Restore America’s Estuaries Announces $4.5 Million in Grants for Clean Water and Healthy Coasts in Southeast New England
(Pawtucket, RI) On Monday, Sept. 17, Restore America’s Estuaries (RAE), and the U.S. Environmental Protection Agency (EPA) announced $4.5 million in new funding for organizations working to restore clean water and healthy coastal ecosystems to Southeast New England.
The funding is provided under the 2018 Southeast New England Program (SNEP) Watershed Grants, a collaboration between RAE and EPA Region 1. The goal of the grant program is to build and support partnerships to tackle the region’s most pressing environmental issues, such as nutrient pollution and coastal habitat loss.
RAE selected 14 grant recipients through a rigorous competitive process. The awardees include municipalities, non-profit organizations, state agencies, universities and regional planning organizations, each of which is leading an innovative, high-impact project of regional importance. The $4.5 million in federal funds will be matched by an additional $1.8 million in state and local dollars – providing altogether more than $6.3 million in funds to protect and restore Southeast New England’s environment.
In Rhode Island, 2018 SNEP Watershed Grants are funding:
- Town of Bristol to restore Silver Creek on Bristol Harbor ($300,000);
- City of Pawtucket to build a “green and complete street” – integrating clean water and transportation improvements – adjacent to the new rail station ($376,000);
- RIDEM to upgrade environmental monitoring equipment in Narragansett Bay ($300,000);
- Save The Bay to restore clean water in Hundred Acre Cove in Upper Narragansett Bay ($132,000); and
- University of Rhode Island for a scientific study of groundwater pollution to Narragansett Bay and the South Shore salt ponds ($475,000);
- R.I. Dept. of Environmental Management (RIDEM) to work with the State of Connecticut on restoring the Pawcatuck River Estuary and Little Narragansett Bay ($450,000);
- New England Interstate Water Pollution Control Commission to develop a new method of assessing coastal water quality, providing an important new tool for state and local clean water restoration efforts ($250,000).
The program is funding an additional $2.2 million in Massachusetts projects, which will be announced at an event at Massachusetts Maritime Academy in Buzzards Bay, MA on September 24th.
“This federal funding will go a long way toward helping us continue the great progress we’ve made in cleaning up our estuaries and preserving our state’s natural beauty,” said Senator Jack Reed.
“Pollution does not respect state lines, and we must work together to confront the environmental challenges we face across Southeast New England. Maintaining healthy watersheds and coastal ecosystems has direct impacts on the economies of our coastal communities and our quality of life. I applaud everyone involved in this process and I pledge to continue working in Washington on behalf of our coastlines and our environment as a whole.”
“Few things are more valuable to Rhode Island than our beautiful waterways and coastline. Protecting them is one of the smartest investments we can make,” said Senator Sheldon Whitehouse. “Thank you to the Rhode Islanders who secured this funding and will carry out this vital work.”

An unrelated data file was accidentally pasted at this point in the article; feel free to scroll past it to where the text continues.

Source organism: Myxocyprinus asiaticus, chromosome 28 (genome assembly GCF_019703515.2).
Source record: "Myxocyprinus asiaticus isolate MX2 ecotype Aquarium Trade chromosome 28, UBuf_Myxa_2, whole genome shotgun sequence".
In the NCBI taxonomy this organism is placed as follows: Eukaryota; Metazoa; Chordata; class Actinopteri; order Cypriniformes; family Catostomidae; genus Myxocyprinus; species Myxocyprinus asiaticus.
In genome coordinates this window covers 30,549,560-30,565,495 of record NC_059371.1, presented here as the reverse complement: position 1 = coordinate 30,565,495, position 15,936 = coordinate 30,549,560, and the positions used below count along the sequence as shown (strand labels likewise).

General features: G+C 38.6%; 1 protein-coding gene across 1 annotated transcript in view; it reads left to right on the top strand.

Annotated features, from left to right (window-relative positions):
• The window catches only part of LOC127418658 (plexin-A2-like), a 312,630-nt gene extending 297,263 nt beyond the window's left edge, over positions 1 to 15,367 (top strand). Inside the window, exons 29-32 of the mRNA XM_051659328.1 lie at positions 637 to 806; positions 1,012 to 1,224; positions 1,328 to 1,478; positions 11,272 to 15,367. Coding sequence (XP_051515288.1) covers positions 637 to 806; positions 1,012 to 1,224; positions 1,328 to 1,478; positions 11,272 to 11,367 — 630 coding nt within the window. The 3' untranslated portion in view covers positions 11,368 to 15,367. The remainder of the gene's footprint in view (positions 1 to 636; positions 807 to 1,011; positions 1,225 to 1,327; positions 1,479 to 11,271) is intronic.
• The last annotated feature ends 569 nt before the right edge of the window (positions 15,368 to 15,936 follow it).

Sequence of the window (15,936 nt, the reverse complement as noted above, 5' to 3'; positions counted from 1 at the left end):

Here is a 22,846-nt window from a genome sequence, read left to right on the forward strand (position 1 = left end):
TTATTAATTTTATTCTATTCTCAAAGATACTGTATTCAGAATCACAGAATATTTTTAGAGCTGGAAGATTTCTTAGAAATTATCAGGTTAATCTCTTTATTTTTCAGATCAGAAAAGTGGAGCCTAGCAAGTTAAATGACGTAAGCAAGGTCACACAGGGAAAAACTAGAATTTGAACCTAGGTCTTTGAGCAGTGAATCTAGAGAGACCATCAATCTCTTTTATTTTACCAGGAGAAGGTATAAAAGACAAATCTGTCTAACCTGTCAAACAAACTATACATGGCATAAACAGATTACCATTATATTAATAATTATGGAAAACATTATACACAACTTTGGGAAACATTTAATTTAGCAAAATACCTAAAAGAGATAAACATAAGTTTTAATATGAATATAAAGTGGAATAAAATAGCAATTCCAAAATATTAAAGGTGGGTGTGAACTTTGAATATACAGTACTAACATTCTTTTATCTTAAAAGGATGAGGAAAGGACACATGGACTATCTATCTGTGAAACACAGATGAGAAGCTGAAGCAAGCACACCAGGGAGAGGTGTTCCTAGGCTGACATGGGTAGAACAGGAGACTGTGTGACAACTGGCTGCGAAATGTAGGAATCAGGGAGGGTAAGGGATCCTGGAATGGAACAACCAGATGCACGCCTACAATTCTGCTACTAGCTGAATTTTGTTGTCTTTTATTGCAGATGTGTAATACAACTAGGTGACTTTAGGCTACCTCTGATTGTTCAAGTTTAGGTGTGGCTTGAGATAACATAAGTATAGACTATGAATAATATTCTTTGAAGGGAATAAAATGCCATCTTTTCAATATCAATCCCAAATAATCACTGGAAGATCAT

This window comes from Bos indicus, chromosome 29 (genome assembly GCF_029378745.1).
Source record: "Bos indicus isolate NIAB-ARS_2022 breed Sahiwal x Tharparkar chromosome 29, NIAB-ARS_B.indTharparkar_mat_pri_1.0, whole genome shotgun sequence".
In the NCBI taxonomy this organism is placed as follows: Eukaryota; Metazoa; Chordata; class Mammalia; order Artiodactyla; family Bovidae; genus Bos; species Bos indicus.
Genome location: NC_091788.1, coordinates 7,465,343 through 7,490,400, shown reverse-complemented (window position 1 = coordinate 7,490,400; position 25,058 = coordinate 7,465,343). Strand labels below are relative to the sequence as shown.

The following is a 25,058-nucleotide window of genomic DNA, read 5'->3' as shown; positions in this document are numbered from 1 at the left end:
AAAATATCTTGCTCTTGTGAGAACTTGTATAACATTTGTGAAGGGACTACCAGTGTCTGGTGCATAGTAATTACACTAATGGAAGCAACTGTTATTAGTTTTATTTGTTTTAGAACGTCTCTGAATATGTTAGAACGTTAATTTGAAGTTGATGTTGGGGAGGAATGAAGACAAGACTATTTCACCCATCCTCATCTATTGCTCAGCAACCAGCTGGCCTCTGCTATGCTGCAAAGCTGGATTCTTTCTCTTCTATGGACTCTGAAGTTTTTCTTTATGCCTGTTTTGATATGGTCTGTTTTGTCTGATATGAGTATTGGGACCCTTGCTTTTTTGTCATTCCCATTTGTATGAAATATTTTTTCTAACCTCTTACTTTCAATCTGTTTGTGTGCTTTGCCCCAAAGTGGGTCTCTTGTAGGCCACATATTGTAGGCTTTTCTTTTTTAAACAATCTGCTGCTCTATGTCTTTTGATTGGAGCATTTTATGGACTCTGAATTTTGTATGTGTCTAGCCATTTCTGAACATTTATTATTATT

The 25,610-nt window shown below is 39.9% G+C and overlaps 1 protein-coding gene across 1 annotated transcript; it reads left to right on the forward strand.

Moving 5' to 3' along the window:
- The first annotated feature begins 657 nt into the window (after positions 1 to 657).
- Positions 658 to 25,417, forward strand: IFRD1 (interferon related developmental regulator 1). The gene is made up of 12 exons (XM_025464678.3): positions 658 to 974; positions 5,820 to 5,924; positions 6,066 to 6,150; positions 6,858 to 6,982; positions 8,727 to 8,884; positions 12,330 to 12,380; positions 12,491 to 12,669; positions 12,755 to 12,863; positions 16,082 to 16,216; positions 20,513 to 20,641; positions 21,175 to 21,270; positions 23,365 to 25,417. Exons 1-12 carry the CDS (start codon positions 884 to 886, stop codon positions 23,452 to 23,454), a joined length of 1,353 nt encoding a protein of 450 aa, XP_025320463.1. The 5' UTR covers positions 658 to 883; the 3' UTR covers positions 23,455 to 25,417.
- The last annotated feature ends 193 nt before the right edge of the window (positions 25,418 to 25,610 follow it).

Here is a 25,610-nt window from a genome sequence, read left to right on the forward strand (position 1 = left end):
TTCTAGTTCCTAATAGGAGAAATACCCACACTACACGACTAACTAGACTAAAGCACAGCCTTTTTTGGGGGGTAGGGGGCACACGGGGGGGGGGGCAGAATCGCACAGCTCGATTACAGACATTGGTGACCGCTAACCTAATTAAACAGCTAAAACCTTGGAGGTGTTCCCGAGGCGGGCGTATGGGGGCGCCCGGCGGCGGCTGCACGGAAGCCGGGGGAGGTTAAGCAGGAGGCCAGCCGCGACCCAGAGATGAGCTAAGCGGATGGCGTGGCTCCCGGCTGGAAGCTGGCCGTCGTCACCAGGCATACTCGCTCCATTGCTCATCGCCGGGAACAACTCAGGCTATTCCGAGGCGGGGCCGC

“The investment of federal money into these types of projects is critical,” said Senator Sheldon Whitehouse. “Clean water and vibrant coastal systems help keep people healthy and play an important economic factor by supporting tourism activities in our state and region.”
“Protecting iconic waters like bays and estuaries in Southern New England is a priority for EPA, and these projects will help further that goal,” said EPA New England Regional Administrator Alexandra Dunn. “The funding announced today will help protect clean water and establish, innovative, watershed, based models that are vital to the ecological resiliency and economic vitality of our coastal communities.”
“The biggest threats to clean water and healthy coastal ecosystems – such as climate change, nutrient pollution, and habitat loss – demand collaborative, innovative, and targeted responses, which the recipients of the Southeast New England Program Watershed Grants are poised to deliver,” said RI Department of Environmental Management Director Janet Coit. “Rhode Island is grateful for these additional resources to tackle the challenges confronting us. We will continue to cooperate closely with Massachusetts and Connecticut to protect the vitality and resiliency of our shared waters and watershed.”
“The City of Pawtucket is Honored to have been selected as a recipient of the SNEP Watershed Grants thanks to the collaboration between Restore America’s Estuaries and the U.S. Environmental Protection Agency,” said Pawtucket Mayor Donald R. Grebien.
“The Green and Complete Streets Project funded by this program will add green infrastructure and complete street design elements in a highly urbanized area that is expected to undergo substantial redevelopment in the next 10 years.”
Restore America’s Estuaries President Jeff Benoit said, “We are excited to see communities and organizations working together to improve water quality and coastal habitat throughout Southeast New England. This is important not only economically, but also for the quality of life in the region.”
By funding locally based partnerships that are working to reduce pollution and restore coastal habitats, the SNEP Watershed Grants program is helping to ensure a sustainable and prosperous future for Southeast New England communities. For more about SNEP Watershed Grants, see www.snepgrants.org.